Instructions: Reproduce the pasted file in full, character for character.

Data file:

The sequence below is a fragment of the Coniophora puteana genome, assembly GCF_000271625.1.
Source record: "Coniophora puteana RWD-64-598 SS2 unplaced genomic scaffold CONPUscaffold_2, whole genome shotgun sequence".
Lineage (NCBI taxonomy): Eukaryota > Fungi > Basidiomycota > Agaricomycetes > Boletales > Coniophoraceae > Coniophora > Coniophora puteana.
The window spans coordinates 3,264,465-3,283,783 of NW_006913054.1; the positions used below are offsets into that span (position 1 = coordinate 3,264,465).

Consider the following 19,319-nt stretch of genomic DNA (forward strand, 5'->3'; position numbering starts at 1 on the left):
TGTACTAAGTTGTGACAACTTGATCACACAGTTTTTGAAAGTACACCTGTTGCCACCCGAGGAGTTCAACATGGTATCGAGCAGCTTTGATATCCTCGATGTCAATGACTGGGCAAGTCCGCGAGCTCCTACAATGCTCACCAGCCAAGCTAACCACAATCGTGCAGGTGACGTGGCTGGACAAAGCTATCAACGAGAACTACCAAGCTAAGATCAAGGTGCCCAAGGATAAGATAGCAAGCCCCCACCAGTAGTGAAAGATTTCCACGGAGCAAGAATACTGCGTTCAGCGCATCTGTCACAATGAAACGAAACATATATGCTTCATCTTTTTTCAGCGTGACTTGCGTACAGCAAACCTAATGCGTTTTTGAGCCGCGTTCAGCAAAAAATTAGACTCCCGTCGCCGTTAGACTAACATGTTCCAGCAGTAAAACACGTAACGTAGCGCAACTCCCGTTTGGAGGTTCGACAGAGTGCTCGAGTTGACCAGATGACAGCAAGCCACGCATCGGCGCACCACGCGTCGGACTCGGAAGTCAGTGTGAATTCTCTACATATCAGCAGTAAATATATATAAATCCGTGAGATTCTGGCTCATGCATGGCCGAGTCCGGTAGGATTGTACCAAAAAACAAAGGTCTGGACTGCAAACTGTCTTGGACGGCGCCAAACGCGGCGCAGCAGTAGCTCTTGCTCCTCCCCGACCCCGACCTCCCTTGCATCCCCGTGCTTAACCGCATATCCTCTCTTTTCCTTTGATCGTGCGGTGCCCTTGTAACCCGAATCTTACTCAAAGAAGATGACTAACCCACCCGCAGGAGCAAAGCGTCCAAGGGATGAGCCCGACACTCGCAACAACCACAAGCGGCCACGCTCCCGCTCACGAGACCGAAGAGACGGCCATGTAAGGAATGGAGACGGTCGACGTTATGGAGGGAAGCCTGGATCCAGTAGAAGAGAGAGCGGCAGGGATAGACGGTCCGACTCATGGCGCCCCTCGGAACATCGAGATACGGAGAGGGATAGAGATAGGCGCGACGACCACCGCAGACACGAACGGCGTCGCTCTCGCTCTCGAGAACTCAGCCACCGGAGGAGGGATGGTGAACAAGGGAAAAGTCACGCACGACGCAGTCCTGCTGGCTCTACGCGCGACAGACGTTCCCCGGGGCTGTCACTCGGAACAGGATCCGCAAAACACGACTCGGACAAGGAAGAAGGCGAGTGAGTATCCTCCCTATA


The sequence below is a fragment of the Coniophora puteana genome, assembly GCF_000271625.1.
Source record: "Coniophora puteana RWD-64-598 SS2 unplaced genomic scaffold CONPUscaffold_2, whole genome shotgun sequence".
Lineage (NCBI taxonomy): Eukaryota > Fungi > Basidiomycota > Agaricomycetes > Boletales > Coniophoraceae > Coniophora > Coniophora puteana.
The window spans coordinates 3,264,465-3,283,783 of NW_006913054.1; the positions used below are offsets into that span (position 1 = coordinate 3,264,465).

Consider the following 19,319-nt stretch of genomic DNA (forward strand, 5'->3'; position numbering starts at 1 on the left):
TGTACTAAGTTGTGACAACTTGATCACACAGTTTTTGAAAGTACACCTGTTGCCACCCGAGGAGTTCAACATGGTATCGAGCAGCTTTGATATCCTCGATGTCAATGACTGGGCAAGTCCGCGAGCTCCTACAATGCTCACCAGCCAAGCTAACCACAATCGTGCAGGTGACGTGGCTGGACAAAGCTATCAACGAGAACTACCAAGCTAAGATCAAGGTGCCCAAGGATAAGATAGCAAGCCCCCACCAGTAGTGAAAGATTTCCACGGAGCAAGAATACTGCGTTCAGCGCATCTGTCACAATGAAACGAAACATATATGCTTCATCTTTTTTCAGCGTGACTTGCGTACAGCAAACCTAATGCGTTTTTGAGCCGCGTTCAGCAAAAAATTAGACTCCCGTCGCCGTTAGACTAACATGTTCCAGCAGTAAAACACGTAACGTAGCGCAACTCCCGTTTGGAGGTTCGACAGAGTGCTCGAGTTGACCAGATGACAGCAAGCCACGCATCGGCGCACCACGCGTCGGACTCGGAAGTCAGTGTGAATTCTCTACATATCAGCAGTAAATATATATAAATCCGTGAGATTCTGGCTCATGCATGGCCGAGTCCGGTAGGATTGTACCAAAAAACAAAGGTCTGGACTGCAAACTGTCTTGGACGGCGCCAAACGCGGCGCAGCAGTAGCTCTTGCTCCTCCCCGACCCCGACCTCCCTTGCATCCCCGTGCTTAACCGCATATCCTCTCTTTTCCTTTGATCGTGCGGTGCCCTTGTAACCCGAATCTTACTCAAAGAAGATGACTAACCCACCCGCAGGAGCAAAGCGTCCAAGGGATGAGCCCGACACTCGCAACAACCACAAGCGGCCACGCTCCCGCTCACGAGACCGAAGAGACGGCCATGTAAGGAATGGAGACGGTCGACGTTATGGAGGGAAGCCTGGATCCAGTAGAAGAGAGAGCGGCAGGGATAGACGGTCCGACTCATGGCGCCCCTCGGAACATCGAGATACGGAGAGGGATAGAGATAGGCGCGACGACCACCGCAGACACGAACGGCGTCGCTCTCGCTCTCGAGAACTCAGCCACCGGAGGAGGGATGGTGAACAAGGGAAAAGTCACGCACGACGCAGTCCTGCTGGCTCTACGCGCGACAGACGTTCCCCGGGGCTGTCACTCGGAACAGGATCCGCAAAACACGACTCGGACAAGGAAGAAGGCGAGTGAGTATCCTCCCTATA